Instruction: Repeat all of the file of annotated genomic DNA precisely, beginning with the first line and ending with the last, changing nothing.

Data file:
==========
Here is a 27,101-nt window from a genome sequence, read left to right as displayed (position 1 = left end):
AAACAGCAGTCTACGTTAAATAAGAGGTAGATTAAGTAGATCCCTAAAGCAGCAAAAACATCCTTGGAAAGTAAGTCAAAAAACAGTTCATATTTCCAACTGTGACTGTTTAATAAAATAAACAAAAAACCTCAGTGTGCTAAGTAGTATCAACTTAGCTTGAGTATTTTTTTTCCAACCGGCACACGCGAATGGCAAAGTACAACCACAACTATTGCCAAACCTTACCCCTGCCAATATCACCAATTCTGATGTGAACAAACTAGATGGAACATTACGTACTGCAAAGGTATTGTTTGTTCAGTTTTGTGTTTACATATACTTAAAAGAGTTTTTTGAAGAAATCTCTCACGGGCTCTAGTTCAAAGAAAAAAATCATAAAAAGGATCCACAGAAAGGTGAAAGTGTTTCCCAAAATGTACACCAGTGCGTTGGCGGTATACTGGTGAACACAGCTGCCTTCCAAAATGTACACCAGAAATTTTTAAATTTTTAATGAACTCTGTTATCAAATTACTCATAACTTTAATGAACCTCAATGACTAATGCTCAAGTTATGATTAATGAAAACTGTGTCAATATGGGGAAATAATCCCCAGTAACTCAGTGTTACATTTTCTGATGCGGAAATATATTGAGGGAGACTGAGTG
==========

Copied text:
Here is a 27,101-nt window from a genome sequence, read left to right as displayed (position 1 = left end):
AAACAGCAGTCTACGTTAAATAAGAGGTAGATTAAGTAGATCCCTAAAGCAGCAAAAACATCCTTGGAAAGTAAGTCAAAAAACAGTTCATATTTCCAACTGTGACTGTTTAATAAAATAAACAAAAAACCTCAGTGTGCTAAGTAGTATCAACTTAGCTTGAGTATTTTTTTTCCAACCGGCACACGCGAATGGCAAAGTACAACCACAACTATTGCCAAACCTTACCCCTGCCAATATCACCAATTCTGATGTGAACAAACTAGATGGAACATTACGTACTGCAAAGGTATTGTTTGTTCAGTTTTGTGTTTACATATACTTAAAAGAGTTTTTTGAAGAAATCTCTCACGGGCTCTAGTTCAAAGAAAAAAATCATAAAAAGGATCCACAGAAAGGTGAAAGTGTTTCCCAAAATGTACACCAGTGCGTTGGCGGTATACTGGTGAACACAGCTGCCTTCCAAAATGTACACCAGAAATTTTTAAATTTTTAATGAACTCTGTTATCAAATTACTCATAACTTTAATGAACCTCAATGACTAATGCTCAAGTTATGATTAATGAAAACTGTGTCAATATGGGGAAATAATCCCCAGTAACTCAGTGTTACATTTTCTGATGCGGAAATATATTGAGGGAGACTGAGTG